She added another layer of indifference and disrespect for the ratepayers when she suggested the two trusts simply be consolidated.  Why not challenge the existence of the trusts? Even the CAO report found that the benefits of the safety programs could not be substantiated.

Whether consolidated or not, the trusts will still draw $4-million of our money annually, will still be managed by the same overpaid goons and overseen by trustees with no concept of oversight.

The trusts were created through labor negotiations.  Mayor Garcetti, Marcie Edwards and the City Council use that as an excuse to surrender to D’Arcy.

But just as we can and should insist upon good performance by the IBEW Local 18 members in the execution of their work, the same standards need to apply to the trusts, too. That has not been the case with the trusts and, absent the removal of those responsible, measurable change is highly unlikely.

By now, most of you are familiar with the audit report of the controversial non profit trusts issued by City Controller Ron Galperin. If not, take the time to read it – at least the Executive Summary.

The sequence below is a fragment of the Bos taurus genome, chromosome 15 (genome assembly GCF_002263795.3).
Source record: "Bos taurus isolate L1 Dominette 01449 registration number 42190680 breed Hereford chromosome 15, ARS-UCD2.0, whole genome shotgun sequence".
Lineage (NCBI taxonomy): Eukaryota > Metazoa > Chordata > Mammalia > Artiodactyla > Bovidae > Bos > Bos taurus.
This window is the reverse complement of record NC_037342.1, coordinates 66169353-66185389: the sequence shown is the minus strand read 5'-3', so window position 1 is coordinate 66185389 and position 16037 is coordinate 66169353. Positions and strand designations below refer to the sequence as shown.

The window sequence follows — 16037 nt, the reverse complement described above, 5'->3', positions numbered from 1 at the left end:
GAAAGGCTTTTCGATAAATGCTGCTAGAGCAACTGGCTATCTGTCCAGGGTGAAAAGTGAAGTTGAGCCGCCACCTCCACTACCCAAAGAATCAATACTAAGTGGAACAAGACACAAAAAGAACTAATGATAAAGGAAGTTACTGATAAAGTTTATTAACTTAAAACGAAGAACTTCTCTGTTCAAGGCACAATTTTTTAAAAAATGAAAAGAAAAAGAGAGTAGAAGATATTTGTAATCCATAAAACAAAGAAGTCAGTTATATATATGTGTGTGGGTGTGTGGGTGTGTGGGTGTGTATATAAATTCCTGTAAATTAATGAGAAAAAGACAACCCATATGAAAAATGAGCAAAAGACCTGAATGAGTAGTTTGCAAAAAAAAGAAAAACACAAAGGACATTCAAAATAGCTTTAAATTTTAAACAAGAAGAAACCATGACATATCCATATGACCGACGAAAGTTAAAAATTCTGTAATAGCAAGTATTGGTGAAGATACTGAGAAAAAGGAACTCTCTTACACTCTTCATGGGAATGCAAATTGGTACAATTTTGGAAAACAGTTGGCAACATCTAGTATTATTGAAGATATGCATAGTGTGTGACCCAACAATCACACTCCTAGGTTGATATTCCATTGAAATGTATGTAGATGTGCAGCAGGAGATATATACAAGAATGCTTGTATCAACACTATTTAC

The report clearly describes an organization with no effective internal or external oversight; glaring deficiencies in controls; indifferent management; incapable staff.

The audit found no evidence of criminal activity, so the city is now required to resume the transfer of $4-million per year of our money to a good old boys club. That should make travel agents happy along with hotels in Las Vegas and Hawaii. The motto of the Joint Safety and Training Institutes should be high-living is job one, and maybe safety, when we have the time. Grossly overpaid staff, high-end travel and no documentation to support the justification of spending characterize the activities and management style.

I’m not surprised by the absence of criminal activity. IBEW Local 18 boss Brian D’Arcy is much smarter than Robert Rizzo was in Bell. He knows the difference between pigs and hogs.

Despite a damning report that would subject executives to civil suits if it involved an investor-funded enterprise in the private sector, Marcie Edwards, GM of the DWP and one of the city’s appointees to the boards of the trusts, co-authored a rebuttal with D’Arcy that referred to the contents as “innuendo” (see page 71-72 in the report).

I expected a reply like that from D’Arcy, but in view of the seriousness of the findings, Edwards’ reply is shameless and exposes her as a weak representative of the public, unfit to serve our interests. It also calls into question her judgment as the General Manager of the largest municipal utility in the nation, especially at a time when we face crushing rate hikes and tough labor negotiations with the union.